My Partner Asks if I Can Buy Him a New Belt
At Macy’s I stand in front of the belt rack — all of them hang like tongues.
Their flesh hued from dirt to oak tree to night. I cannot bring myself
to touch them. An employee asks if I need help — but I am already walking
down the hallway to my parents’ bedroom. My hand against the wall
feels every bump until I stand in their closet. My mother waits
as I stare into the eyes of my father’s belts. Four: one braided.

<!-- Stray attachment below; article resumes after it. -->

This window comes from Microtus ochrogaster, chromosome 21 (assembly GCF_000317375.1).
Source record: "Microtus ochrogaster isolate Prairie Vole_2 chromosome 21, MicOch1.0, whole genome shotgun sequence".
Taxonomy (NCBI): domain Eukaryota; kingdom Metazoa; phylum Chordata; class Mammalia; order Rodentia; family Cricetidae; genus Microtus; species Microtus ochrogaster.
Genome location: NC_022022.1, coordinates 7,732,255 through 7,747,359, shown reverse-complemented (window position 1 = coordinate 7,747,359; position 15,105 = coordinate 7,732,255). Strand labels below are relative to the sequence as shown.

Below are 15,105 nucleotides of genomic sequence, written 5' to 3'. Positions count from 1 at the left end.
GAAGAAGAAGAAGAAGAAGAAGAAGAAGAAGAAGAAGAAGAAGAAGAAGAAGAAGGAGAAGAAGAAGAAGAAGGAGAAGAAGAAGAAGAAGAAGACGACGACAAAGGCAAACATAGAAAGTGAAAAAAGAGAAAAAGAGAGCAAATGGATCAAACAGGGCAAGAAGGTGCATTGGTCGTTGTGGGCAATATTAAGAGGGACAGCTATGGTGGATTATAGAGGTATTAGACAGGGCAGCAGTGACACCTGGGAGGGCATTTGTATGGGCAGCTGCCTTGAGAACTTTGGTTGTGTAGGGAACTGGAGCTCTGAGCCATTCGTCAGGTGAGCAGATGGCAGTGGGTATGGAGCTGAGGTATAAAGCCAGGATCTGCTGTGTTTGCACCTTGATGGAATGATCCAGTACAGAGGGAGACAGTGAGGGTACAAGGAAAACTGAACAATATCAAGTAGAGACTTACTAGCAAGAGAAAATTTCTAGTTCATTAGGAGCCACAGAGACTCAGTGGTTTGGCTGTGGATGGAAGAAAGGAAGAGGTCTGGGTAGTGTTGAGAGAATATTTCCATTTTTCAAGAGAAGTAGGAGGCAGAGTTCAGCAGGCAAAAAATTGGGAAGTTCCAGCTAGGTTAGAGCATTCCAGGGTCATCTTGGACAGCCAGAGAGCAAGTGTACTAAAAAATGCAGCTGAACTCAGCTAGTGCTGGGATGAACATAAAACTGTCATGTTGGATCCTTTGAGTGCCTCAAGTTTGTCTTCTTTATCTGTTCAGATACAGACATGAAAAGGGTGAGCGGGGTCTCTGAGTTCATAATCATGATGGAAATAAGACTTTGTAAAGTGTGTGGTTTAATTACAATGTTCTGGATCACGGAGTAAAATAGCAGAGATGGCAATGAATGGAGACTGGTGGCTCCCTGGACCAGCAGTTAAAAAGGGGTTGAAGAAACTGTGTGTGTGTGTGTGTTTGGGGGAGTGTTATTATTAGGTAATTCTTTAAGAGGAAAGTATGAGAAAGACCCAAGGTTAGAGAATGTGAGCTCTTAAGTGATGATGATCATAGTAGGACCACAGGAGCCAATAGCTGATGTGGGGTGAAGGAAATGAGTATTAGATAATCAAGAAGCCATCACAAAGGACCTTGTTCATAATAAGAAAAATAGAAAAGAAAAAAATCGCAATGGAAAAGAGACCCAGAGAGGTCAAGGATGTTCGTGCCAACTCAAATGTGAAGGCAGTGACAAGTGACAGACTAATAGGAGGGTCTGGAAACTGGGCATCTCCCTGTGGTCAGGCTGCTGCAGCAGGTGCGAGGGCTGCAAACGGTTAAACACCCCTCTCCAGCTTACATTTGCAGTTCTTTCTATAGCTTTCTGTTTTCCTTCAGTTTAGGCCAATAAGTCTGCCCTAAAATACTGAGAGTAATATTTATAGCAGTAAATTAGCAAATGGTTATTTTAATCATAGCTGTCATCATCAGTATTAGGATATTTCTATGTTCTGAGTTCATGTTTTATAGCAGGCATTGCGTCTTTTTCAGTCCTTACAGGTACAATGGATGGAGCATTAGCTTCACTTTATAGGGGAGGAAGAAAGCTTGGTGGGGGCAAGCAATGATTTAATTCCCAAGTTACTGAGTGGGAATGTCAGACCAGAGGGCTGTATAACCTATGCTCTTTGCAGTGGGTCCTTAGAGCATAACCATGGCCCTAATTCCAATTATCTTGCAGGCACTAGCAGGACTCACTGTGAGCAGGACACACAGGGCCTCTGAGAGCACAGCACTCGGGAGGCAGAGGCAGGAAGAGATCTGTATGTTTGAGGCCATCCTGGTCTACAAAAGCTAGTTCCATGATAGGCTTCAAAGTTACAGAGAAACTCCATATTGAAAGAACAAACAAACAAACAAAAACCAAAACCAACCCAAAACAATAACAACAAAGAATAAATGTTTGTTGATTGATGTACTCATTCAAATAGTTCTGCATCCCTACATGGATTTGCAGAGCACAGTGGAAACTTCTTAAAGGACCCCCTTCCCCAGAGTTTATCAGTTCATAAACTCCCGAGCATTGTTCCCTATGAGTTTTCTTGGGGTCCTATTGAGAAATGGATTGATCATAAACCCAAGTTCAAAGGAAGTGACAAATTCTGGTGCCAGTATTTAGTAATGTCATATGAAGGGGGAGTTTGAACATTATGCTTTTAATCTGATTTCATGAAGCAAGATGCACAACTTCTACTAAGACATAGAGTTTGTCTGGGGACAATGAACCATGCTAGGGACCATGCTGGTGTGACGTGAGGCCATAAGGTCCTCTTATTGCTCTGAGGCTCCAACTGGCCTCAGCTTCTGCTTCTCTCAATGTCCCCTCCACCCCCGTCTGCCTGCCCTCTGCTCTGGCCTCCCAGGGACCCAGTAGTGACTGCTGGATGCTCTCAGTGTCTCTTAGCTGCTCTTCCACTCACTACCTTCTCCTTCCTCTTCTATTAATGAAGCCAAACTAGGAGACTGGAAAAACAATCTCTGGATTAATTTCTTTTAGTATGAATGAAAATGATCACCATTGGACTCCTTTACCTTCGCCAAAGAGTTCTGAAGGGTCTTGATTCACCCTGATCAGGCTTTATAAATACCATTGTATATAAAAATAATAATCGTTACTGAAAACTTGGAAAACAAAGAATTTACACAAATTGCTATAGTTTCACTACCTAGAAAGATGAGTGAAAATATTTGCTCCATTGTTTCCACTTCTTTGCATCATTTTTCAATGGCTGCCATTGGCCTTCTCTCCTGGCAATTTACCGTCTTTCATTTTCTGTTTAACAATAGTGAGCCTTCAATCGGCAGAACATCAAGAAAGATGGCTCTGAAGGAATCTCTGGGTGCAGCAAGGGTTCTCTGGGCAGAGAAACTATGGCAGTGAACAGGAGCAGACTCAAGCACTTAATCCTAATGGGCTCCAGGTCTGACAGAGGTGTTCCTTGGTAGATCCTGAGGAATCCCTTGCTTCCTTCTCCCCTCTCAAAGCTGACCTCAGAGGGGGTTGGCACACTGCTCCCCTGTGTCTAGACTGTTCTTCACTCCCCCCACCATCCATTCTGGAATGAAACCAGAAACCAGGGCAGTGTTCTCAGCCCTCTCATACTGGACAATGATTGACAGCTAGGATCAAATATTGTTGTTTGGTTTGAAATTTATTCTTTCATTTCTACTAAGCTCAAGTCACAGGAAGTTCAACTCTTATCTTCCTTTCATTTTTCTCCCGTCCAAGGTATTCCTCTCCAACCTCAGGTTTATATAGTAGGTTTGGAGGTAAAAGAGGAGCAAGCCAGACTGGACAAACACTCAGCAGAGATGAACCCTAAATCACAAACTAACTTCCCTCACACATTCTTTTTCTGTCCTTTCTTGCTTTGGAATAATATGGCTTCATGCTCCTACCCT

One thick, glossy, the color of coffee. Another thin and the color
of a desk. The other a dull night. I press them between my fingers
to decide which one would hurt the least — but I know they can sing
about pain. They will all count my age — remind me of how old
I have become. Remind me of how I should know better. Remind me
to clean my room, to listen, to do as I’m told, to tell the truth, to come
home on time, to not trust boys, to not talk back. They will remind
me of the strength in my mother’s arm. They will remind her of her own
beltings, that this is the only way — a prayer — to keep me protected.
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